In my mid-20s I moved into a tiny apartment and lived without a television for three years. Without having developed a respect for the possibilities inherent in pop culture consumption and reflection, I probably would have been one of those people who mentioned my lack of a TV constantly, aggressively, insufferably, in conversations with friends. But your recaps, read years earlier, had turned me into someone who did not need to search for pride or public approval like that; who could just say "Well, no room for a TV here," move on, and proudly get one a few years later when I moved again. My friends owe you a lot of thanks for that. And I do, too, because now the engaging and sometimes silly (and, embarrassingly, sometimes heated) conversations my SO and I have about the shows we watch together are some of the simplest and sweetest ways we reconnect while winding down after long hard days.

I hope none of that sounds too weird. And I hope someone else somewhere else pays you to write about pop culture.

verucaamish

I'm still hoping someone will pay you to write abut comics. But the closing of TWoP was a punch to the gut. Your CSI recaps were the first time I realized I could consume pop culture via commentary. I loved your analysis of the weirdness CSI had around sex, particularly sex and women.

KGM

Oh man, I remember Nicky's rage diary! I used to watch CSI and read Lisa's recaps while in high school. Then my schedule got crazy and I couldn't keep up with Gil and the gang anymore.
I would also watch Buffy and read the recaps and it's hard to tell which was more entertaining sometimes.
The TWOP crew was awesome. Thank you.

Terri

It had better not be the last time you write about pop culture! You're too good at it. In fact, I'm sure you could write a great piece about TWOP as a long-time recapper for a site like Vulture or AV Club.

DensityDuck

Perhaps you should get in touch with Jason Scott about preserving the TWoP/MBTV archives. He has a reputation for that sort of thing, being the guy who organized the torrent that had all of GeoCities. (You know those jokes where some clueless guy wants to download the whole Internet so he can read it without a modem? We now know how big of a download that would be.)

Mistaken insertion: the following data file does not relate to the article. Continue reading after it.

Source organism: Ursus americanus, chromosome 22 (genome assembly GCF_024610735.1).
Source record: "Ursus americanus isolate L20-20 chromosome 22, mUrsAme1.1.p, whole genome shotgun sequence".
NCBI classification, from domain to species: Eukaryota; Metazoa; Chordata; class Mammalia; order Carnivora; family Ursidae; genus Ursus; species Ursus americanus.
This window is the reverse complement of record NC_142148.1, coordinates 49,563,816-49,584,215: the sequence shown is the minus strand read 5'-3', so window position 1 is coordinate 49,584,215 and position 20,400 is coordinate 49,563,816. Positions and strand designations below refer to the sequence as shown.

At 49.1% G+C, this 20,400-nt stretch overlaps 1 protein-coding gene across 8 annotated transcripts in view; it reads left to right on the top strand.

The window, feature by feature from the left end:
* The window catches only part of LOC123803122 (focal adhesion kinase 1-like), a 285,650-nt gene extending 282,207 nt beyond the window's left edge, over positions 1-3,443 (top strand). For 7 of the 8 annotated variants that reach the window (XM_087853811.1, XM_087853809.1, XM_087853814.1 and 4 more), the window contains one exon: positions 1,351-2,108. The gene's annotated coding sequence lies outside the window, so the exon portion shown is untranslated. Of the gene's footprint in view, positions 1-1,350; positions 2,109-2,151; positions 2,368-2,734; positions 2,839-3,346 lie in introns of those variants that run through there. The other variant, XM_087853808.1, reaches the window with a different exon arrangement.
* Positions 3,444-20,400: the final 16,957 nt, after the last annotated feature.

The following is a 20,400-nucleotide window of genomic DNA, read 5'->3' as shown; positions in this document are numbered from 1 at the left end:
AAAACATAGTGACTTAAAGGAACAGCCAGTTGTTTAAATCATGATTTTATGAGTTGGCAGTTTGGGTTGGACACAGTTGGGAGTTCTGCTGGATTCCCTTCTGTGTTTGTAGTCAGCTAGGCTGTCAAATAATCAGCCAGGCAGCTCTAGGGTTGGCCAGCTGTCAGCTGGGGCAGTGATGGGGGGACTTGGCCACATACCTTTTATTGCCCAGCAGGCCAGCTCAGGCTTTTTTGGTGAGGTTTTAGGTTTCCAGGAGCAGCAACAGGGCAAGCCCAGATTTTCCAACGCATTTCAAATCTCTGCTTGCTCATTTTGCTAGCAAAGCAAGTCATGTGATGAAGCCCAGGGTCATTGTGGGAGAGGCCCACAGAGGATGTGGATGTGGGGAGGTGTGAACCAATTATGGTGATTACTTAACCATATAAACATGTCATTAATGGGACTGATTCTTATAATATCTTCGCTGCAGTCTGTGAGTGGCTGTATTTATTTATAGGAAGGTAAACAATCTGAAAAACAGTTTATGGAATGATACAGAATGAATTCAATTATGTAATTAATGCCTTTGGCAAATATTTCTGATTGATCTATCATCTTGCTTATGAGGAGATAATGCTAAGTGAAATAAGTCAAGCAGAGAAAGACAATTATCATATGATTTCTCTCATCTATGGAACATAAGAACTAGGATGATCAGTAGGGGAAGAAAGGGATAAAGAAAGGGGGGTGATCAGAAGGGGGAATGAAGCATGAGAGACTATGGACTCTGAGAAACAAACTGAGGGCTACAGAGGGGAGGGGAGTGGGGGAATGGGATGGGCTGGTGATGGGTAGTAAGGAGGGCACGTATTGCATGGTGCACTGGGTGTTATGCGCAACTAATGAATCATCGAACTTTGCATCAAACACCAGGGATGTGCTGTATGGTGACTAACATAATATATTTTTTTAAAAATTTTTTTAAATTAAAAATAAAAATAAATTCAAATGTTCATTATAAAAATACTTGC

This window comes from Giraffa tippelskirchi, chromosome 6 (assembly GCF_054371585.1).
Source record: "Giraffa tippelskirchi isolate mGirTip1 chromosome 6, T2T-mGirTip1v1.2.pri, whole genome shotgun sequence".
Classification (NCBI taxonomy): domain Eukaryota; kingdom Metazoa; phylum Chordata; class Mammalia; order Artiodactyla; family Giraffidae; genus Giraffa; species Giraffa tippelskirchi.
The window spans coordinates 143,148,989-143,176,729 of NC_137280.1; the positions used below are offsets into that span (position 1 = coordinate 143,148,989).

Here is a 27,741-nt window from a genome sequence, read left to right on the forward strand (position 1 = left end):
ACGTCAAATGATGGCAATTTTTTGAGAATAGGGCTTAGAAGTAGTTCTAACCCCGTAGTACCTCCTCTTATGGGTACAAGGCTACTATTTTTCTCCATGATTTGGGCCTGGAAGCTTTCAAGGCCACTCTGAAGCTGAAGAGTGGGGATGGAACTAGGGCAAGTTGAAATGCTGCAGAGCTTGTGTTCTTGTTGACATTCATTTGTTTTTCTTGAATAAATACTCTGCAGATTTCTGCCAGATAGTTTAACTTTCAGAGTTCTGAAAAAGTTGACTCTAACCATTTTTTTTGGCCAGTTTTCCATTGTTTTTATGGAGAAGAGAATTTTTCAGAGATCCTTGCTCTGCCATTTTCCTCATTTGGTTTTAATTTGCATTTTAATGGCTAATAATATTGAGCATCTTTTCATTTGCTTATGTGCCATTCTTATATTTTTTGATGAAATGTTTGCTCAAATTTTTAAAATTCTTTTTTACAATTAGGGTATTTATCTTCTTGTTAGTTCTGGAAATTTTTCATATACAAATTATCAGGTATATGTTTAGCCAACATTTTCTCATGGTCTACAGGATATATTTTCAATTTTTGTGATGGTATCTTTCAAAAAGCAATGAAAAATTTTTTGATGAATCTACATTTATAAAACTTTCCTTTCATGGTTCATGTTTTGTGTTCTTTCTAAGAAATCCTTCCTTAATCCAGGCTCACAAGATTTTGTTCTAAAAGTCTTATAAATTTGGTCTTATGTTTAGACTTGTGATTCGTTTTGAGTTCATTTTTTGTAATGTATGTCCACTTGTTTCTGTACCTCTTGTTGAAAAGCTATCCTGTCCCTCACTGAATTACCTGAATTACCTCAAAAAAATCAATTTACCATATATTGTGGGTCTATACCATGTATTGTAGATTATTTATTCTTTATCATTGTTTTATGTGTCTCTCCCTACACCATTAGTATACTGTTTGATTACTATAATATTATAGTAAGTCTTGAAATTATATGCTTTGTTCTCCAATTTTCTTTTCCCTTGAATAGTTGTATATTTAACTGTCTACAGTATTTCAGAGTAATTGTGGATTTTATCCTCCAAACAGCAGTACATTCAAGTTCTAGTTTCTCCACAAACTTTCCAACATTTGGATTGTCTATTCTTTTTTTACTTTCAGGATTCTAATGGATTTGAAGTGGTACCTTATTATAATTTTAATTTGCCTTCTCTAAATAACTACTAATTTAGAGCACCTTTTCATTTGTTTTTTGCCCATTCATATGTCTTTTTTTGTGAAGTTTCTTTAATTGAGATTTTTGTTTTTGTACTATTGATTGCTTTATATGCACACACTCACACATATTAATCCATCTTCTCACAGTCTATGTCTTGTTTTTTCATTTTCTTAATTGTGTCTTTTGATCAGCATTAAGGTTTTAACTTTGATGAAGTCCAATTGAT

EAG46

I loved all of your recaps on TWoP. You write with both humor and intelligence. I hope you can join your comrades on Previously.tv to continue writing them. Do the cats still join you as you write?

Lisa Schmeiser

What I love about this post is how I got to see several long-time readers/commenters come popping out again. Hi, everyone! You're awesome and I'm so glad you commented.

EAG46, alas and alack, both those cats are gone! Sweet Isabel developed a lung tumor and we euthanized her in January 2009, and over the Christmas holidays last year, Zito developed a fast-spreading, drug-resistant staph infection and we had to euthanize him in January 2013.

It is so weird not having a cat -- the first time in 17 years I have not lived with one -- and I think once our family's done mourning the Big Z, we'll be on the lookout for a new one. The daughter has already commanded that it be another giant orange cat and we name it "Pail."

EAG46

Oh I'm so sorry about the cats' deaths. I remember you would sometimes mention them in the recaps. Here's hoping you all find a new furry friend soon.

The comments to this entry are closed.